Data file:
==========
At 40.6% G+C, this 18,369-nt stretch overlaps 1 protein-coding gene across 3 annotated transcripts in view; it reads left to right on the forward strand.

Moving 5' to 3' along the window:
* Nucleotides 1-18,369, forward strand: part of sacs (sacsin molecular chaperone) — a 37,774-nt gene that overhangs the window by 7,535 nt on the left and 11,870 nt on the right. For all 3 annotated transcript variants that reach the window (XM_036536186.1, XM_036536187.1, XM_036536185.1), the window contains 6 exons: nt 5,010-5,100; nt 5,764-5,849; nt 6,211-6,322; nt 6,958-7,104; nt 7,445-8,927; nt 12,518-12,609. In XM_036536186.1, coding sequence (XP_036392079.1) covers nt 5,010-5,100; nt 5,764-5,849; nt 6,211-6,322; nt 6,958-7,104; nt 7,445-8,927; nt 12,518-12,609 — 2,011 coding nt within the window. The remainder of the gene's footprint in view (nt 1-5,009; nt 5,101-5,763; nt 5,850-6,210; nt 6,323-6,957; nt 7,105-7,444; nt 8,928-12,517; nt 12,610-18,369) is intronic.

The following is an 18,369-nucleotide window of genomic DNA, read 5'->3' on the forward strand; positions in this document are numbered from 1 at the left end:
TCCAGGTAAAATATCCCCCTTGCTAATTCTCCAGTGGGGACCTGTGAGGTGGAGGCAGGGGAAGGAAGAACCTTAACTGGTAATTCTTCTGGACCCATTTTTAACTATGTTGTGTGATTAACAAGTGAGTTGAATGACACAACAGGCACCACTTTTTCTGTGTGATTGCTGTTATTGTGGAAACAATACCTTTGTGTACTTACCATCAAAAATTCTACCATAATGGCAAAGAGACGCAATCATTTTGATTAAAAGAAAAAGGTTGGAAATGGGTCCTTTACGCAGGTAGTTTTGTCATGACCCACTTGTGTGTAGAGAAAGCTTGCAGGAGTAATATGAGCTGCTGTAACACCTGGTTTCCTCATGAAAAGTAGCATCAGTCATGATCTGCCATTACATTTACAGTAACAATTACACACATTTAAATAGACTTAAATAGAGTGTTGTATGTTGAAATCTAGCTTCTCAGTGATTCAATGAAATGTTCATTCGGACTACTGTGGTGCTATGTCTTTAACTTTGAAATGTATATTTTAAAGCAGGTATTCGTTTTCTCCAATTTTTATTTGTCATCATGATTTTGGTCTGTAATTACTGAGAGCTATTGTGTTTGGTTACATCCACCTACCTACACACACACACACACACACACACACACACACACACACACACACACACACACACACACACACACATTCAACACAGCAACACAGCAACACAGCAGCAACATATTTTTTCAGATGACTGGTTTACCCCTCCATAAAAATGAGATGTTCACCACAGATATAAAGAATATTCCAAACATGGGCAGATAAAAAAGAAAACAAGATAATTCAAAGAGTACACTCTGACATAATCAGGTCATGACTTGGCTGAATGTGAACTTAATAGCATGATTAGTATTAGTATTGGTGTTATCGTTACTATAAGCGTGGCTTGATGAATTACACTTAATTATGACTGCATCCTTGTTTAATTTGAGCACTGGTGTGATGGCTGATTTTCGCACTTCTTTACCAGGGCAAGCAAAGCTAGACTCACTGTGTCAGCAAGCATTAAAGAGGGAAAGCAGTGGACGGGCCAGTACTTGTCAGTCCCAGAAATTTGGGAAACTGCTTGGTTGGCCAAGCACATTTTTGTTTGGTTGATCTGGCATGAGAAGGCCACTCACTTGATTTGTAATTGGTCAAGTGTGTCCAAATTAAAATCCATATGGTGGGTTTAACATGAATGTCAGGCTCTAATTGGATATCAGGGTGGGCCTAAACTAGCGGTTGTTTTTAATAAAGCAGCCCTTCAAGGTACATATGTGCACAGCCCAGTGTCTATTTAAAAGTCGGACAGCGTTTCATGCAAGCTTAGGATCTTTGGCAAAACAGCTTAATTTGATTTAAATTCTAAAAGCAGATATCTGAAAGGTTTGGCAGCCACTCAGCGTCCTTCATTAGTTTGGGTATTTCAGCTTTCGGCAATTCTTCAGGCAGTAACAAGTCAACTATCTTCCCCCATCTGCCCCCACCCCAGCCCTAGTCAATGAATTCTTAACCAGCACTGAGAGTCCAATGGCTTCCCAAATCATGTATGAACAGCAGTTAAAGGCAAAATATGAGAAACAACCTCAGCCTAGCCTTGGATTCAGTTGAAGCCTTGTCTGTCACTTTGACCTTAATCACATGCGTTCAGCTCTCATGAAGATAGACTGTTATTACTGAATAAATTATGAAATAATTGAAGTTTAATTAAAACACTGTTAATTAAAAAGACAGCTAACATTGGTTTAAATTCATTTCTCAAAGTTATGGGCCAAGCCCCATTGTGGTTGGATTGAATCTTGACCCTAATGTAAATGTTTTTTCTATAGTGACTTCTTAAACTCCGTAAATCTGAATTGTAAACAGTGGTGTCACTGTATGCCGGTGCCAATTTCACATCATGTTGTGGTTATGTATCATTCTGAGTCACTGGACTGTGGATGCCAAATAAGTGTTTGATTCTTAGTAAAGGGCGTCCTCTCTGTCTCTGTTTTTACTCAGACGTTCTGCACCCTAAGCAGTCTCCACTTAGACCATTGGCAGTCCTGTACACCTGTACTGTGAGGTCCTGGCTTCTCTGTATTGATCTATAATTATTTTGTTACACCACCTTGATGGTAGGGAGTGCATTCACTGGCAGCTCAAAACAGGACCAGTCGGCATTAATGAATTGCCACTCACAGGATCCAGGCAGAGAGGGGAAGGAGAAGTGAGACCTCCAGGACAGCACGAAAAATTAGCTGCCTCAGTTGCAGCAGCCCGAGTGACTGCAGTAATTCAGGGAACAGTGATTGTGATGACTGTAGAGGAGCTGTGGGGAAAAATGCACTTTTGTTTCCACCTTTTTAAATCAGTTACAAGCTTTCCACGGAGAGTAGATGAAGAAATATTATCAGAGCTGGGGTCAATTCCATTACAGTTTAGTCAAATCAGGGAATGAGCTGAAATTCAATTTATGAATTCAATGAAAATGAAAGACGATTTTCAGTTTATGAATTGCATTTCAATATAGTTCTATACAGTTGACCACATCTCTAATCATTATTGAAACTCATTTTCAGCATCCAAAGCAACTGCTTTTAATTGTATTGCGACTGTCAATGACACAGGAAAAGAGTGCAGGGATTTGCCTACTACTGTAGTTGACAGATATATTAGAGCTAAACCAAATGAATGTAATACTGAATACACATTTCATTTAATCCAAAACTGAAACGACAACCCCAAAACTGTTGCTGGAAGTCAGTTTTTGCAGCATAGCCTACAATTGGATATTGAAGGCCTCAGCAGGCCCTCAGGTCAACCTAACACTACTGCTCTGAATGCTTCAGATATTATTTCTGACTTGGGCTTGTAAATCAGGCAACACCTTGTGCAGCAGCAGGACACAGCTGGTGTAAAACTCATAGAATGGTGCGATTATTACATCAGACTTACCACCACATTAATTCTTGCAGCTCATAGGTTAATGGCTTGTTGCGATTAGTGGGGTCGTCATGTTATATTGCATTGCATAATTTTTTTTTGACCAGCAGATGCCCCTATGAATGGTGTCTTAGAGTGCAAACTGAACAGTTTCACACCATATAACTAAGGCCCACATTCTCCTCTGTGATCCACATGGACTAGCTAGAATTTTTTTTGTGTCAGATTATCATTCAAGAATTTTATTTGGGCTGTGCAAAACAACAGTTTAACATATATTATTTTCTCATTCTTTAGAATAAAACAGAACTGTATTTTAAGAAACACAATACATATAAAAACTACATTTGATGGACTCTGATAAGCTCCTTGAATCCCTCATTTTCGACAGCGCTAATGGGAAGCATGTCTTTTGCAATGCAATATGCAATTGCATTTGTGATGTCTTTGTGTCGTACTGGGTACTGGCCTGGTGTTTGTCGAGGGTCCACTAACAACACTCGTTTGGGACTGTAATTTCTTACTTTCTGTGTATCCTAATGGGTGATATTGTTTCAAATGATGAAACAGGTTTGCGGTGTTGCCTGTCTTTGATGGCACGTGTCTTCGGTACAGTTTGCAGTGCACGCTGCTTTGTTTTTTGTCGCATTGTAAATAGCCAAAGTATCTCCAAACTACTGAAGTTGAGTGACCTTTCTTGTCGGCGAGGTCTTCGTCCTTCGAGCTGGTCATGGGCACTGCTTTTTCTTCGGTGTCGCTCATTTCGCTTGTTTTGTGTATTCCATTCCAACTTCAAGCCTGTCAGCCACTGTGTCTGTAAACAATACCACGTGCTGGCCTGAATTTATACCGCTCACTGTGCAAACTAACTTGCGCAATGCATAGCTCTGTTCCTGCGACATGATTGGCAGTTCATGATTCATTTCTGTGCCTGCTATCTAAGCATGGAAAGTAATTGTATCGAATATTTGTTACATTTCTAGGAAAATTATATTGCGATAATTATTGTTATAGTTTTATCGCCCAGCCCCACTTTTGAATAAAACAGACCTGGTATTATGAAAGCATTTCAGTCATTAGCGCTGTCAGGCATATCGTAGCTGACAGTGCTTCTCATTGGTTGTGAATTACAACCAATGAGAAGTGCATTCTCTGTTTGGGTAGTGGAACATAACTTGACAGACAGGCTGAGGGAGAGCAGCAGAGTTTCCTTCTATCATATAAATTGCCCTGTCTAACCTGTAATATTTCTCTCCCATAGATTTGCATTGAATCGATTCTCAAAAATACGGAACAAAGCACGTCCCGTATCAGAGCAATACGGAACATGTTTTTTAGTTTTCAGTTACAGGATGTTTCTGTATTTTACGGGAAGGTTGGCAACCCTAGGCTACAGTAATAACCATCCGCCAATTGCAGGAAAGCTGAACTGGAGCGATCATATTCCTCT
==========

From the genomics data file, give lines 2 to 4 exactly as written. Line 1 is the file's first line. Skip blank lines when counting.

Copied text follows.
Moving 5' to 3' along the window:
* Nucleotides 1-18,369, forward strand: part of sacs (sacsin molecular chaperone) — a 37,774-nt gene that overhangs the window by 7,535 nt on the left and 11,870 nt on the right. For all 3 annotated transcript variants that reach the window (XM_036536186.1, XM_036536187.1, XM_036536185.1), the window contains 6 exons: nt 5,010-5,100; nt 5,764-5,849; nt 6,211-6,322; nt 6,958-7,104; nt 7,445-8,927; nt 12,518-12,609. In XM_036536186.1, coding sequence (XP_036392079.1) covers nt 5,010-5,100; nt 5,764-5,849; nt 6,211-6,322; nt 6,958-7,104; nt 7,445-8,927; nt 12,518-12,609 — 2,011 coding nt within the window. The remainder of the gene's footprint in view (nt 1-5,009; nt 5,101-5,763; nt 5,850-6,210; nt 6,323-6,957; nt 7,105-7,444; nt 8,928-12,517; nt 12,610-18,369) is intronic.

The following is an 18,369-nucleotide window of genomic DNA, read 5'->3' on the forward strand; positions in this document are numbered from 1 at the left end: